Why Conservative students should utilise Social Media platforms | Matthew Cowley

How people receive information has changed vastly over the last couple of decades. With a new generation of voters increasingly reliant on social media for news, views and campaigning, conservatives need to adapt quickly to stave off a demographic problem in our voter base. Labour’s 2017 General Election campaign successfully converted young people into voters and activists with a social media-heavy strategy, both in its official party organisation and through proxy groups like Momentum, the Canary etc..

Conservative students are well placed to take the fight back to Labour on social media. Knowing the sorts of angles that other people our age consider to be convincing, we are able to tailor snappy and viral posts on social media that provide a sensible, progressive set of reasons to vote for the Conservatives. Equally, we can see the things our friends are sharing from other political perspectives and so can be on the frontline of factchecking and providing alternative narratives, so as to prevent left-wing echo chambers building up on social media and misleading points going unchallenged.

That point about breaking down echo chambers on social media is vitally important. If the majority of young people who are politically vocal on social media are anti-Conservative then there is no counter-narrative for people who are less politically active to engage with. Positing viewpoints that these people may not have considered will get them thinking and might bring them around to a Conservative position. It is worth particularly considering that most young people tend to respond best to moderate, positive arguments, so framing points in a positive way is especially helpful to counter the hopeful narrative provided by Corbyn and Labour.

In essence, we need Conservative students to utilise social media platforms to make points and arguments that can reach our colleagues in a way that other forms of campaigning cannot. In 2017, we lost control of the narrative in its entirety on social media and that cost us because we didn’t provide anything to make young people think about.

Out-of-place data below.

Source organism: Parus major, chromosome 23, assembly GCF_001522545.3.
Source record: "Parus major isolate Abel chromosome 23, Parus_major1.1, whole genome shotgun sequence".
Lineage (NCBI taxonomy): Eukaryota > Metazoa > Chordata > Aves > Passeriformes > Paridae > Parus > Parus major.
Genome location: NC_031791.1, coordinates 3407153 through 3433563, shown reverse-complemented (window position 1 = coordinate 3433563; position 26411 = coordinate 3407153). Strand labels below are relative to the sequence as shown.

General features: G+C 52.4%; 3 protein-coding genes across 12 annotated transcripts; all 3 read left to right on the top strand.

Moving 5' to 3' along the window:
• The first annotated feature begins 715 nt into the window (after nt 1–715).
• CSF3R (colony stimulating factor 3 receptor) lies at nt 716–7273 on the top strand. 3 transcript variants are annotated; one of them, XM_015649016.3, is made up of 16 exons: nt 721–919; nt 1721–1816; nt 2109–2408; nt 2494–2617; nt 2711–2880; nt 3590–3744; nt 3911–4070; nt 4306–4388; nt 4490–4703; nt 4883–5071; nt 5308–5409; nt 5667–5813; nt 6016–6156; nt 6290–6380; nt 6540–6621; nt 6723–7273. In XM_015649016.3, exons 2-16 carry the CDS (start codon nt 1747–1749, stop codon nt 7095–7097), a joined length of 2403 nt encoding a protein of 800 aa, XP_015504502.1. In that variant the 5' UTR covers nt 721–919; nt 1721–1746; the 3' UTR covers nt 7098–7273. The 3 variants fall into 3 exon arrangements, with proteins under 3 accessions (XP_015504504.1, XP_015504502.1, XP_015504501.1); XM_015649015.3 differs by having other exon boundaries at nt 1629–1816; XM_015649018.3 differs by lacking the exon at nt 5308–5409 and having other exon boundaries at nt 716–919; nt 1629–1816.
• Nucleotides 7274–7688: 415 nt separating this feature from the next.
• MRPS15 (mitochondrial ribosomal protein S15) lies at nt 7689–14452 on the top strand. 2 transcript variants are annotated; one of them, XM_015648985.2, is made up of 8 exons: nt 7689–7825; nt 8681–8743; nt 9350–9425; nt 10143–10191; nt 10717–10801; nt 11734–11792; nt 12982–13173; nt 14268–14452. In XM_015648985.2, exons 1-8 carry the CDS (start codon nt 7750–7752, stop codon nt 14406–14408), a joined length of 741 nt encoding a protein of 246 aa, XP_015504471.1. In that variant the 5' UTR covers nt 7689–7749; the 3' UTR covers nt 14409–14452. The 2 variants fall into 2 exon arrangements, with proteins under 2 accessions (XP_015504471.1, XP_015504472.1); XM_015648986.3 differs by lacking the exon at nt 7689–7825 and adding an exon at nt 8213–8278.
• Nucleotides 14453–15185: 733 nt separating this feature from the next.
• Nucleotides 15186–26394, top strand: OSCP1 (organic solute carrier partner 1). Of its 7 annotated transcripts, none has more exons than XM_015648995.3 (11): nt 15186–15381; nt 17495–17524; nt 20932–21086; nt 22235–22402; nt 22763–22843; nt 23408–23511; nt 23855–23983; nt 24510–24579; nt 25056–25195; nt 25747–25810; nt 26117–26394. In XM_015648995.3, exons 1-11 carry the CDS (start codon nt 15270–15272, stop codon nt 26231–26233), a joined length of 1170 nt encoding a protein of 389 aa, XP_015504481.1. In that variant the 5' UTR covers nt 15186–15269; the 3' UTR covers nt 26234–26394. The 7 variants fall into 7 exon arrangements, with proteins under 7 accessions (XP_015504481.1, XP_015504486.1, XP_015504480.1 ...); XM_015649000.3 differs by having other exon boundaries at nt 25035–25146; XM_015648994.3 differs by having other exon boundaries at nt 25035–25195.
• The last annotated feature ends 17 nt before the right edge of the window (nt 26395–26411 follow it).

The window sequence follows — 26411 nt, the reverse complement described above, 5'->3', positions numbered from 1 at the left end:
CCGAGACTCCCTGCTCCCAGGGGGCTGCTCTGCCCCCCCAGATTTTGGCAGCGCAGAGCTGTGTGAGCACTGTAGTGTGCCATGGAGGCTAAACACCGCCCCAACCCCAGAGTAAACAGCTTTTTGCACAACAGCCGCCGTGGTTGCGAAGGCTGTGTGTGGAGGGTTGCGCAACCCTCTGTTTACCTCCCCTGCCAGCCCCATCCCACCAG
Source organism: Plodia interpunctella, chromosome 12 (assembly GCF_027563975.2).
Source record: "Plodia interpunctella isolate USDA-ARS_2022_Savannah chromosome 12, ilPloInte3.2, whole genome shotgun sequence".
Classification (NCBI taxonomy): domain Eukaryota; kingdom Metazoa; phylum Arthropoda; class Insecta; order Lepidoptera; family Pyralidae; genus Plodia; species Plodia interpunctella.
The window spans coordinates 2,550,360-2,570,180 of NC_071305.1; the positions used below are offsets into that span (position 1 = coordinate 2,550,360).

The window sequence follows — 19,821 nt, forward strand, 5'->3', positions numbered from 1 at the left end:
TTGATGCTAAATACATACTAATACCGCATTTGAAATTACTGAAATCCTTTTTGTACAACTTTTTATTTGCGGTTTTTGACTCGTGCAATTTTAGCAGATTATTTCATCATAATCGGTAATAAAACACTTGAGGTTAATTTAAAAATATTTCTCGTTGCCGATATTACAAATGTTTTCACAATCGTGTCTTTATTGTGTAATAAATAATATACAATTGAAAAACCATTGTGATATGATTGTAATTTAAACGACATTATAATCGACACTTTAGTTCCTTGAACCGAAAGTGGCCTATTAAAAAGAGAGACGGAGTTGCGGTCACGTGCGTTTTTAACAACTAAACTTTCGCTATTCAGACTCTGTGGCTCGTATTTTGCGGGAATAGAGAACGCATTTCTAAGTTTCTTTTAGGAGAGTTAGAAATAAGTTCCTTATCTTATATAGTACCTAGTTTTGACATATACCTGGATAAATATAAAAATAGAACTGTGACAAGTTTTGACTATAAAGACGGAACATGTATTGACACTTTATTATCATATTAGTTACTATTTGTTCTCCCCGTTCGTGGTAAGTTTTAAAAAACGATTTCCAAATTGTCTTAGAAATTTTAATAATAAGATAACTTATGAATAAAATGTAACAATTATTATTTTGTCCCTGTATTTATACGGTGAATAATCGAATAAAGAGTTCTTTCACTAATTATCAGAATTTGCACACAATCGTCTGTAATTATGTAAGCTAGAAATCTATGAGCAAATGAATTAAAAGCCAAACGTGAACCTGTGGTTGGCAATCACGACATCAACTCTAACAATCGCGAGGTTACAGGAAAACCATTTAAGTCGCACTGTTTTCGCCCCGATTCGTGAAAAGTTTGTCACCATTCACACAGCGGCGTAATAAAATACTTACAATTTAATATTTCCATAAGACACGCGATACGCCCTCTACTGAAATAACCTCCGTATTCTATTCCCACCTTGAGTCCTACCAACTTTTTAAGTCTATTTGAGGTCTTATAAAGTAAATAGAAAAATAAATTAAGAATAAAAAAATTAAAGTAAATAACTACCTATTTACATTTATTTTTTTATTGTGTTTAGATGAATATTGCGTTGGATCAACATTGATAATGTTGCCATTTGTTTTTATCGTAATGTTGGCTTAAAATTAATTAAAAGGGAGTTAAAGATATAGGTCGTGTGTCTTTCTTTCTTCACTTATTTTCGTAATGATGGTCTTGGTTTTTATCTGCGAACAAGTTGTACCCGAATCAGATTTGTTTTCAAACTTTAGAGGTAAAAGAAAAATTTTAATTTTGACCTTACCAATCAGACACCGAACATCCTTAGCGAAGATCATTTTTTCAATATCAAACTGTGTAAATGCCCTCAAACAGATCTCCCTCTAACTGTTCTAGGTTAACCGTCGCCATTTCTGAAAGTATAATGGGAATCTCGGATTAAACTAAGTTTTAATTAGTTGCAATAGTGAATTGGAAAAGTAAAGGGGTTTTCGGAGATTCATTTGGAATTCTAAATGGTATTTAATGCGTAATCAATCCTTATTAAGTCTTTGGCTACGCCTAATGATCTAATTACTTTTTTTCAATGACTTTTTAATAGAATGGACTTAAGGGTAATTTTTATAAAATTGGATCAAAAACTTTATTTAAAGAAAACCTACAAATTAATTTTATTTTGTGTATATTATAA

Publications like The Mallard which allow young conservatives a platform to publish their opinions and present their reasoning for their political positions are also vitally important. Providing young people with a vast range of different reasons to support Conservative policies ensures that we can successfully target people across many political positions and could help to convince wavering voters to vote Conservative. Articles are also useful tools to back up short points with – one can make a brief argument on social media and then share a link to an article with a more in-depth explanation to emphasise their point and really make people think about the issue under discussion. Furthermore, a decent range of opinion pieces gives shy conservatives evidence that they are not alone in their beliefs, and will be accepted for them, which could help to drive up the number of young Conservative activists available to the party, and increase the conservative presence on social media.

Giving exposure to the writings of young conservatives also helps us refine our ideas and gives us food for thought on how we sell the things we believe in. Debate and looking at different nuanced positions are the best ways for people to develop and strengthen their policy prescriptions and ensure that they stand up to scrutiny. Even within conservative-dominated platforms there will be nuance and disagreement, and that is a positive that can help all conservatives reach better and more unassailable points.

Ultimately, even if the Conservative Party can improve its social media presence, it needs young people to take the fight to Labour on social media if it hopes to beat the Momentum machine next time around. Social media provides both an incredible challenge and an incredible opportunity: if conservatives fail to regain some portion of the narrative online, we risk losing control of it for a generation; if we can regain it and establish publications like The Mallard to provide pro-conservative narratives, then we could end up stronger than ever. 

Matthew’s article can be found in print form in the new 1828 Journal from the King’s College London Conservative Association, as of tomorrow (Wednesday the 15th November).

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